Rat-Infested Survivor – 1971 Ford Mustang Boss 351 suddenly appeared with pristine existence after 46 years in a historical archeology


It’s lovely to see vintage automobiles emerge from long-term storage, but occasionally the classic in question is little more than a heap of rust. This 1971 Ford Mustang, thankfully, is not one of those vehicles. Despite having spent over fifty years in storage, it appears to be an untouched survival.

This Boss 351 hasn’t been driven since 1976, which may seem unbelievable. This indicates that the initial owner only utilized it for five years. As a result, with only 46,000 miles (74,029 km) on the odometer, the Mustang is also a classic with low mileage.

Documented by YouTube barn find hunter “Auto Archaeology,” this Boss 351 has been in the family since day one. There’s no info as to why it was retired in a barn so early, but it soldiered on through 46 years of storage in fabulous condition.

Sure, it’s all dirty on the outside, but the body and the paint appear to be almost as new. All it needs is a good wash and a nice polish. The interior doesn’t look bad either except for the dirty carpets and the slightly used rear seat. And look, it still has the dealer “Cobra” sticker on the deck lid.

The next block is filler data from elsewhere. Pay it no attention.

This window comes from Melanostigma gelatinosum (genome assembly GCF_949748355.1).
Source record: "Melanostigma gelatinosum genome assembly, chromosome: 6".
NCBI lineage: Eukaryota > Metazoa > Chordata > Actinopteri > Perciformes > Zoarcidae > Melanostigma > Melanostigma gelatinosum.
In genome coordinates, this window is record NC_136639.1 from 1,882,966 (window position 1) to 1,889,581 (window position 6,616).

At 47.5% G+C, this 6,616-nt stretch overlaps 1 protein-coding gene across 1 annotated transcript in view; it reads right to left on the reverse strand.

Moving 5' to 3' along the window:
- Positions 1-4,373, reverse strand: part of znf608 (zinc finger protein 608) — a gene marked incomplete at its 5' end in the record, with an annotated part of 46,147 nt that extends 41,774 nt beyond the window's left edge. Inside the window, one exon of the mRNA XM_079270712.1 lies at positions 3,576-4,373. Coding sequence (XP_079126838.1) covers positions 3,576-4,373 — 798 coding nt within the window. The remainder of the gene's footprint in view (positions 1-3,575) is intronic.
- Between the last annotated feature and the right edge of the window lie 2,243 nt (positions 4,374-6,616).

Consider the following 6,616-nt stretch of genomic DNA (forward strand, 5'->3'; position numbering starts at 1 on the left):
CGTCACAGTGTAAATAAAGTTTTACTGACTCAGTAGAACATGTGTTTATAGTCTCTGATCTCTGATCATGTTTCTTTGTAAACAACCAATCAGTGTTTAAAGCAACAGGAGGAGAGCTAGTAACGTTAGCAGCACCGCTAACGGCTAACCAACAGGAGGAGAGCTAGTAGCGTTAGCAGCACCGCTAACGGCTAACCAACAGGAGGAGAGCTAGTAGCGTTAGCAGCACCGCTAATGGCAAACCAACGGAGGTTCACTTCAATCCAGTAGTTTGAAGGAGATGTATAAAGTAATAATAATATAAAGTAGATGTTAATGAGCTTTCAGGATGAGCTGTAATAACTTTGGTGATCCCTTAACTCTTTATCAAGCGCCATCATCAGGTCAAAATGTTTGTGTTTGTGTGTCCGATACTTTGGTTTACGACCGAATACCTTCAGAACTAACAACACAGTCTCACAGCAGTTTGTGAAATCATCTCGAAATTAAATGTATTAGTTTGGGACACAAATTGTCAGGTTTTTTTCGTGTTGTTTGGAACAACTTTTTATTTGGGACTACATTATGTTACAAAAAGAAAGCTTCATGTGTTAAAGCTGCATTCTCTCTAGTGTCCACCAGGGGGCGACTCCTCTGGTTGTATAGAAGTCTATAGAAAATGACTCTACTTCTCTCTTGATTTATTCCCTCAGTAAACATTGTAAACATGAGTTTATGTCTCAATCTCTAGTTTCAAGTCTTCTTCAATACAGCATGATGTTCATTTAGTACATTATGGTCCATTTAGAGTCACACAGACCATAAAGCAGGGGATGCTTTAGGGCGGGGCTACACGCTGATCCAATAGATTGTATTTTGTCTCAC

On the flip side, things don’t look as good under the hood. The original, numbers-matching engine is still there, but it’s covered in what appears to be the remains of a rat’s nest. Once all the debris and the rat poop are gone, the 351-cubic-inch (5.8-liter) Cleveland V8 should be there.

Granted, it won’t run again without proper maintenance and a few new parts, but the fact that it’s a numbers-matching V8 makes it worth keeping. Oh, and apparently the owner replaced the original four-barrel carburetor, which is inside the cabin, with a two-barrel unit.

The conversion was a response to the oil crisis and the rising gasoline prices. Originally, the 351 V8 was rated 330 horsepower and 370 pound-feet (502 Nm) of torque due to a configuration unique to the Mustang Boss 351. The R-code Mustang remained in production in 1972, but the mill was detuned to 275 horses and 286 pound-feet (388 Nm).

While it’s not the rarest and most powerful Mustang of its era, this Boss 351 is a cool gem worth restoring. And the good news is that the car was sold to a new owner that’s planning to put it back on the road. Hopefully, we’ll see it rev its 351 V8 soon.

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